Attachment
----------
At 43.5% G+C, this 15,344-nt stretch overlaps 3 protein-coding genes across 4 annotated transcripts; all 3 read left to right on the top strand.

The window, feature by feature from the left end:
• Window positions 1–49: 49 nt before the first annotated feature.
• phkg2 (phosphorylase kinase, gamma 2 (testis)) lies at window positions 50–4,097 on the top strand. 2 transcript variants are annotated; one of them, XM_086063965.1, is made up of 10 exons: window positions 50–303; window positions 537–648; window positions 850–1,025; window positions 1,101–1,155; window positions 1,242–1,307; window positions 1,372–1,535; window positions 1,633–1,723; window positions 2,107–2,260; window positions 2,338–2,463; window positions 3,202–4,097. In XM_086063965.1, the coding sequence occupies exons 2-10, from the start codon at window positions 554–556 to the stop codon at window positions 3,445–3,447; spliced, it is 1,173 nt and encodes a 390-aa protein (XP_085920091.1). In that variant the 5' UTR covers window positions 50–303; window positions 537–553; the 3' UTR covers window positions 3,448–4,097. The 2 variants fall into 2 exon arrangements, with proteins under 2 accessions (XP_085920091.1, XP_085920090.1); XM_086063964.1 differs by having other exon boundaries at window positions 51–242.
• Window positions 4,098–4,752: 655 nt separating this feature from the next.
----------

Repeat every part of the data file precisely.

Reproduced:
At 43.5% G+C, this 15,344-nt stretch overlaps 3 protein-coding genes across 4 annotated transcripts; all 3 read left to right on the top strand.

The window, feature by feature from the left end:
• Window positions 1–49: 49 nt before the first annotated feature.
• phkg2 (phosphorylase kinase, gamma 2 (testis)) lies at window positions 50–4,097 on the top strand. 2 transcript variants are annotated; one of them, XM_086063965.1, is made up of 10 exons: window positions 50–303; window positions 537–648; window positions 850–1,025; window positions 1,101–1,155; window positions 1,242–1,307; window positions 1,372–1,535; window positions 1,633–1,723; window positions 2,107–2,260; window positions 2,338–2,463; window positions 3,202–4,097. In XM_086063965.1, the coding sequence occupies exons 2-10, from the start codon at window positions 554–556 to the stop codon at window positions 3,445–3,447; spliced, it is 1,173 nt and encodes a 390-aa protein (XP_085920091.1). In that variant the 5' UTR covers window positions 50–303; window positions 537–553; the 3' UTR covers window positions 3,448–4,097. The 2 variants fall into 2 exon arrangements, with proteins under 2 accessions (XP_085920091.1, XP_085920090.1); XM_086063964.1 differs by having other exon boundaries at window positions 51–242.
• Window positions 4,098–4,752: 655 nt separating this feature from the next.